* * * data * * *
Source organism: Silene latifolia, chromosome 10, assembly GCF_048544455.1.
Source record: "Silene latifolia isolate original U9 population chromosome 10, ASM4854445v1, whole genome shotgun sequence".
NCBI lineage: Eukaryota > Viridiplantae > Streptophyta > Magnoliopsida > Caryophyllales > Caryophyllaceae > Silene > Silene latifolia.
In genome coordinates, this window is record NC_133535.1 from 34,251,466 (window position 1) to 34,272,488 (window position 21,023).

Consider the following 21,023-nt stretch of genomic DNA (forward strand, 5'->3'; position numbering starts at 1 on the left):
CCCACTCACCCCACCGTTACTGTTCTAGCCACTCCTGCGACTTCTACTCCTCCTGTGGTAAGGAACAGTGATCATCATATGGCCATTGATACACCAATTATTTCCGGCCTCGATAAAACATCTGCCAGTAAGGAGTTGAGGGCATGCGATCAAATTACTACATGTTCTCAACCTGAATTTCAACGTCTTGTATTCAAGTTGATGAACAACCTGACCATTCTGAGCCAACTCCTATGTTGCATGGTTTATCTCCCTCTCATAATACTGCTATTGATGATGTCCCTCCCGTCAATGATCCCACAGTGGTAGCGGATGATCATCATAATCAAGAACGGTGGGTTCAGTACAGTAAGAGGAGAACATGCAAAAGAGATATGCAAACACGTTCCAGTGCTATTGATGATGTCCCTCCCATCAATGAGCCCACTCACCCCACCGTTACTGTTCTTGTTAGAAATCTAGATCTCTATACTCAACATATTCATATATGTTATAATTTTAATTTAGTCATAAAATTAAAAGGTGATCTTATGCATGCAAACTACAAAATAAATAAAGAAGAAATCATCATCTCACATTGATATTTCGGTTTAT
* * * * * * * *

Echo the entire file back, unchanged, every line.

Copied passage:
Source organism: Silene latifolia, chromosome 10, assembly GCF_048544455.1.
Source record: "Silene latifolia isolate original U9 population chromosome 10, ASM4854445v1, whole genome shotgun sequence".
NCBI lineage: Eukaryota > Viridiplantae > Streptophyta > Magnoliopsida > Caryophyllales > Caryophyllaceae > Silene > Silene latifolia.
In genome coordinates, this window is record NC_133535.1 from 34,251,466 (window position 1) to 34,272,488 (window position 21,023).

Consider the following 21,023-nt stretch of genomic DNA (forward strand, 5'->3'; position numbering starts at 1 on the left):
CCCACTCACCCCACCGTTACTGTTCTAGCCACTCCTGCGACTTCTACTCCTCCTGTGGTAAGGAACAGTGATCATCATATGGCCATTGATACACCAATTATTTCCGGCCTCGATAAAACATCTGCCAGTAAGGAGTTGAGGGCATGCGATCAAATTACTACATGTTCTCAACCTGAATTTCAACGTCTTGTATTCAAGTTGATGAACAACCTGACCATTCTGAGCCAACTCCTATGTTGCATGGTTTATCTCCCTCTCATAATACTGCTATTGATGATGTCCCTCCCGTCAATGATCCCACAGTGGTAGCGGATGATCATCATAATCAAGAACGGTGGGTTCAGTACAGTAAGAGGAGAACATGCAAAAGAGATATGCAAACACGTTCCAGTGCTATTGATGATGTCCCTCCCATCAATGAGCCCACTCACCCCACCGTTACTGTTCTTGTTAGAAATCTAGATCTCTATACTCAACATATTCATATATGTTATAATTTTAATTTAGTCATAAAATTAAAAGGTGATCTTATGCATGCAAACTACAAAATAAATAAAGAAGAAATCATCATCTCACATTGATATTTCGGTTTAT